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New Jersey Aggravated Assault Lawyer

What is Aggravated Assault?

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Aggravated assault is a specific crime defined under New Jersey law. In New Jersey, aggravated assault can be charged for several different actions or attempted actions. There are 11 different ways that someone can be properly charged and convicted of aggravated assault in New Jersey, they include:

  • Causing or attempting to cause a serious injury to someone else;
  • Causing or attempting to cause a serious injury to someone else using a weapon;
  • Recklessly causing an injury to someone else with a weapon;
  • Knowingly pointing a gun at someone else (regardless if the gun is loaded or not);
  • Committing a simple assault on any government employee during the scope of their duties;
  • Causing an injury to someone else while attempting to escape law enforcement or while committing a theft crime;

This is a partial list of the circumstances that can result in an aggravated assault charge. Aggravated assault can be charged at different levels depending on the severity of the crime alleged. Aggravated assault can be charged as low as a fourth-degree felony, or as high as a second-degree felony depending on the facts and circumstances of the alleged offense. Regardless of the degree, aggravated assault is a serious criminal charge in New Jersey. If you are facing an aggravated assault charge, then it is important that you speak to an experienced criminal defense attorney as soon as possible.

What Are the Possible Punishments for Aggravated Assault?

  • Jail/Prison: An aggravated assault conviction can result in a jail or prison sentence depending on the degree of the crime charged. A fourth-degree aggravated assault conviction can carry up to 18 months in prison, while a second-degree felony aggravated assault conviction can result in up to 10 years in prison.
  • Probation: If you are given the chance on probation, then you have convinced the judge that you are a good candidate to remain out of jail and be a productive and law-abiding member of society. You will be expected to follow a list of rules and conditions while on probation. As long as you follow your probation guidelines correctly, you will remain out of jail.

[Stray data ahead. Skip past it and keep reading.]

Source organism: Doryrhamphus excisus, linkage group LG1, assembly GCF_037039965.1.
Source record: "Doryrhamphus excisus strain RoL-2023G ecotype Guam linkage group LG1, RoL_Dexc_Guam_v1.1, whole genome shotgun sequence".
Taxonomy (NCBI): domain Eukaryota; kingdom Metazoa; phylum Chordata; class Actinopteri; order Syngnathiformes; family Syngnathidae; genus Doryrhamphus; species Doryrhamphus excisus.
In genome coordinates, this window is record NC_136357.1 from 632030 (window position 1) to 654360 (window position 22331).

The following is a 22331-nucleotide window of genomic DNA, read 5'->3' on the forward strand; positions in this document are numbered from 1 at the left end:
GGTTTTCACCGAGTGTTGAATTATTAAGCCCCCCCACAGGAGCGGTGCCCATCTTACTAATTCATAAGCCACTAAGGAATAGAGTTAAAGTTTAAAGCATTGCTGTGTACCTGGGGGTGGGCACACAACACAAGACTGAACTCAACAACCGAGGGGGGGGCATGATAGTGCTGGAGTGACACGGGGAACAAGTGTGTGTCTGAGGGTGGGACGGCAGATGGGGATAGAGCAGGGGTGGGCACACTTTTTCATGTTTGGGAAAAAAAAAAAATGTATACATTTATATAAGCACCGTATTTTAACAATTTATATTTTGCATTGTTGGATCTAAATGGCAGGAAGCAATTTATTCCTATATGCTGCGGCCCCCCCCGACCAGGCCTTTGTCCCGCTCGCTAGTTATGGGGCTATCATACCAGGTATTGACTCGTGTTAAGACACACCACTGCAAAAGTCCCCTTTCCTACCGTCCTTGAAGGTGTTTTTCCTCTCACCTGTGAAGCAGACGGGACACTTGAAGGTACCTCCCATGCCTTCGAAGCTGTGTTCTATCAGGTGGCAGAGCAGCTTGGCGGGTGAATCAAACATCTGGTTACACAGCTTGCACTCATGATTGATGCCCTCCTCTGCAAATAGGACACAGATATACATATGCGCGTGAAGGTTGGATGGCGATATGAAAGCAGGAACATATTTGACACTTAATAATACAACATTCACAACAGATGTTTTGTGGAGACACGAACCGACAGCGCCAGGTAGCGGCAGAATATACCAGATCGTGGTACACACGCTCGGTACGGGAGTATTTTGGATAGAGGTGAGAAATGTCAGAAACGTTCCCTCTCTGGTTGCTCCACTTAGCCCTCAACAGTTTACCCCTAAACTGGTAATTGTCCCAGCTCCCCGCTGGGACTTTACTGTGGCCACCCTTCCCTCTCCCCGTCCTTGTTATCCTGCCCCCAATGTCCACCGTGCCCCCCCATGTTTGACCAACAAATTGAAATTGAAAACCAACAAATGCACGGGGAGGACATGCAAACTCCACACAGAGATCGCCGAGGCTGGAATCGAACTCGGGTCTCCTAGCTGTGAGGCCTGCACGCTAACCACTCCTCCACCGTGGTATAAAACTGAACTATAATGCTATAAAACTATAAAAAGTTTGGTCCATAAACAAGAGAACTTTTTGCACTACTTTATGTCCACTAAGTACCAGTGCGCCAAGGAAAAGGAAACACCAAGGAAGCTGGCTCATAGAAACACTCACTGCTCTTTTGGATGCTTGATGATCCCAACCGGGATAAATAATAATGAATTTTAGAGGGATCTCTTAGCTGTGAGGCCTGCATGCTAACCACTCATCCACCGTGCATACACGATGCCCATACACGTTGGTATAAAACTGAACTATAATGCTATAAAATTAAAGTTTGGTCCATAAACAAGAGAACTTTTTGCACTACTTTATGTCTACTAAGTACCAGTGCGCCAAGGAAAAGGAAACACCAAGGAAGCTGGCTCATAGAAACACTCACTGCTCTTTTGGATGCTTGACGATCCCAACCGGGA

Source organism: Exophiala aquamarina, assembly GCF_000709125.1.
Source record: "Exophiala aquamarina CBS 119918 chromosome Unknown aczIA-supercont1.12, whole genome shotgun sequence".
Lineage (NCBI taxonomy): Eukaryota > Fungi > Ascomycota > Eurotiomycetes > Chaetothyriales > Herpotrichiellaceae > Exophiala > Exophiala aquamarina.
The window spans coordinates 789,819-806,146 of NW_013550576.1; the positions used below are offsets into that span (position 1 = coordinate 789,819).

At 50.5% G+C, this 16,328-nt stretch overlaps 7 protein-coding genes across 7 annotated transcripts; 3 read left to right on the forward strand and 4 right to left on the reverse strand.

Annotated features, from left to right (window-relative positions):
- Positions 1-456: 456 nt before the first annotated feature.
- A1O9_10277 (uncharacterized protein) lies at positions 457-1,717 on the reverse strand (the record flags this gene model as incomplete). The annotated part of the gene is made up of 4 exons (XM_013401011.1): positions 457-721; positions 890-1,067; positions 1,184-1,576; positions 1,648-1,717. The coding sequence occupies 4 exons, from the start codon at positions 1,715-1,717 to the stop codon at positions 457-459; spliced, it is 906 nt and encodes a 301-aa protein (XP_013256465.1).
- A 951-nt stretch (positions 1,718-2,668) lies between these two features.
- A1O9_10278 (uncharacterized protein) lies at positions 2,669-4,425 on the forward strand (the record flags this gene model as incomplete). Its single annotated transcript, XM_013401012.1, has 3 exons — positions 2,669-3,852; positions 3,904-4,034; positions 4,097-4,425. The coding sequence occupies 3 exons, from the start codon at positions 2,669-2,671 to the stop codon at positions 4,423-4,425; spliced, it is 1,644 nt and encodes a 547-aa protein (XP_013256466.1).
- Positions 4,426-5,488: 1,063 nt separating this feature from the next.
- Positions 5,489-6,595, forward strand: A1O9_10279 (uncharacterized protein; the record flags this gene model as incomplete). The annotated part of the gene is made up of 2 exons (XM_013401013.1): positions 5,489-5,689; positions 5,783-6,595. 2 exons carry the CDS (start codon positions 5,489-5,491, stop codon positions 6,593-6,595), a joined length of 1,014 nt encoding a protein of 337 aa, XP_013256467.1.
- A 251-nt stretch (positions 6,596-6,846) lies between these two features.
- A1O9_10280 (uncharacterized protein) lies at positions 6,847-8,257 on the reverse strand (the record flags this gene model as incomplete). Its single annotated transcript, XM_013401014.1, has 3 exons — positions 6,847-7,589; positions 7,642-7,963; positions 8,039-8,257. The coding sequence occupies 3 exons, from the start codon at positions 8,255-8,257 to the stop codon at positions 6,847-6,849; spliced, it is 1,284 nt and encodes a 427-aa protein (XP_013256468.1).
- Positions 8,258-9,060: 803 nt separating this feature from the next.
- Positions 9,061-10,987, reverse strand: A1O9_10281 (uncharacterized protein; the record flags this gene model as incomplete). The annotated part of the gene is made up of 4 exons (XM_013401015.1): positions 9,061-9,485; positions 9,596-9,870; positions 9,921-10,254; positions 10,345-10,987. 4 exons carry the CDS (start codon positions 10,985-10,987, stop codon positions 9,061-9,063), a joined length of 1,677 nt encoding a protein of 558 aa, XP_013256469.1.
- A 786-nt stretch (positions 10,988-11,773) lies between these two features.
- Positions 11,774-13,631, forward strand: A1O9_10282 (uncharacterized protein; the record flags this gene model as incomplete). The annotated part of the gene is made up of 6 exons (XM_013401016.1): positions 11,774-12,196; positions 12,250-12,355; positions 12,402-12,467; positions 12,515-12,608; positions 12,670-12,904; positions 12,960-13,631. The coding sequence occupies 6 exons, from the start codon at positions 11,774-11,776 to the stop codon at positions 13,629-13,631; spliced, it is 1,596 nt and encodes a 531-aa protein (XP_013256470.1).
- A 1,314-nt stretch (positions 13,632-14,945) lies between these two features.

• Restitution: The judge will order restitution for any injuries or damage caused to any property as a result of any illegal conduct. If your assaultive conduct is alleged to have caused injuries, then the judge can order a significant amount of restitution to be paid.
  • Fines: Fines for a fourth-degree aggravated assault conviction can be as high as $10,000, while a judge can order as much as $150,000 in fines for a second-degree aggravated assault conviction.
  • Other: Having a criminal record involving an assaultive crime can be especially difficult. This can result in difficulty finding and maintaining employment and can have an impact on where you can live, among other collateral consequences.

What Are Some Examples of Aggravated Assault?

Under New Jersey law, some common examples of aggravated assault include:

  • Choking a domestic partner
  • Assaulting a police officer
  • Pointing a gun at someone else
  • Attempt to injure someone using a weapon
  • Actually injure someone using a weapon

This is a partial list of examples of what can be considered aggravated assault under New Jersey law. This law is especially broad and covers a wide variety of assaultive behavior. If you are accused of aggravated assault, it is important to know what specific accusations are being made so you can properly prepare a defense.

What Are the Possible Defenses?

One of the most common defenses to an assault charge is that of self-defense. There are specific situations when it is justifiable to use force to defend yourself. The level of force and when you can use force is largely determined by the facts and circumstances of the case. If the alleged victim of an assault was trespassing inside your home when you attacked them, then that can be a viable self-defense claim. If the purported self-defense is far more excessive than the original threat, then that self-defense claim could be properly dismissed by a jury. The facts and circumstances of your case will help you determine what defenses you may have available.

Why Forrester Law Stands Above the Rest in Criminal Defense

Attorney Amber Forrester has been certified by the New Jersey Supreme Court as a certified criminal trial attorney, a distinction less than 2% of attorneys achieve. Less than 250 of the over 80,000 lawyers in New Jersey share this certification with Ms. Forrester. In over a dozen years as a criminal defense attorney, she has represented thousands of people, with many facing serious potential consequences. Ms. Forrester’s skills, experience, and reputation are evident in the results she consistently achieves for her clients. You have a choice in who represents you, make sure you make the right choice with a call to Forrester Law.

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